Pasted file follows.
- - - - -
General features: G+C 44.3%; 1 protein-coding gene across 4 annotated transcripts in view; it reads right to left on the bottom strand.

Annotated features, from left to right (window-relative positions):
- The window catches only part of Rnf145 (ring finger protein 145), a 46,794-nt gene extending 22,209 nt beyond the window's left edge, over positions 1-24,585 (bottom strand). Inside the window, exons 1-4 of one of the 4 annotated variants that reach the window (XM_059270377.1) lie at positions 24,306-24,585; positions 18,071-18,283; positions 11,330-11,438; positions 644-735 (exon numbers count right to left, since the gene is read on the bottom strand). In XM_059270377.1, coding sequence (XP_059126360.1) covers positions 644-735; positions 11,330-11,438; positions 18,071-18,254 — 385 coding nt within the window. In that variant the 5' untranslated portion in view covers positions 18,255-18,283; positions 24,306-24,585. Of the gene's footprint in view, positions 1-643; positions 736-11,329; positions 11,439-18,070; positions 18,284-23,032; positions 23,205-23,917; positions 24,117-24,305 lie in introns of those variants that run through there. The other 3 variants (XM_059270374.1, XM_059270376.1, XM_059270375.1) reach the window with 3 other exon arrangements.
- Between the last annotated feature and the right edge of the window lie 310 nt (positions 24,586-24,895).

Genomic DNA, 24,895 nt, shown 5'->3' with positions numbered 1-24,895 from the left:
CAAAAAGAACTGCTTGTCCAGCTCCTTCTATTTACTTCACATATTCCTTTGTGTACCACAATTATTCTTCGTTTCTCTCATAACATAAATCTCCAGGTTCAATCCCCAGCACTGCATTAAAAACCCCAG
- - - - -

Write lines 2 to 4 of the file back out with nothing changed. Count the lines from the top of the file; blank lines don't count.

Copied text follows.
Annotated features, from left to right (window-relative positions):
- The window catches only part of Rnf145 (ring finger protein 145), a 46,794-nt gene extending 22,209 nt beyond the window's left edge, over positions 1-24,585 (bottom strand). Inside the window, exons 1-4 of one of the 4 annotated variants that reach the window (XM_059270377.1) lie at positions 24,306-24,585; positions 18,071-18,283; positions 11,330-11,438; positions 644-735 (exon numbers count right to left, since the gene is read on the bottom strand). In XM_059270377.1, coding sequence (XP_059126360.1) covers positions 644-735; positions 11,330-11,438; positions 18,071-18,254 — 385 coding nt within the window. In that variant the 5' untranslated portion in view covers positions 18,255-18,283; positions 24,306-24,585. Of the gene's footprint in view, positions 1-643; positions 736-11,329; positions 11,439-18,070; positions 18,284-23,032; positions 23,205-23,917; positions 24,117-24,305 lie in introns of those variants that run through there. The other 3 variants (XM_059270374.1, XM_059270376.1, XM_059270375.1) reach the window with 3 other exon arrangements.
- Between the last annotated feature and the right edge of the window lie 310 nt (positions 24,586-24,895).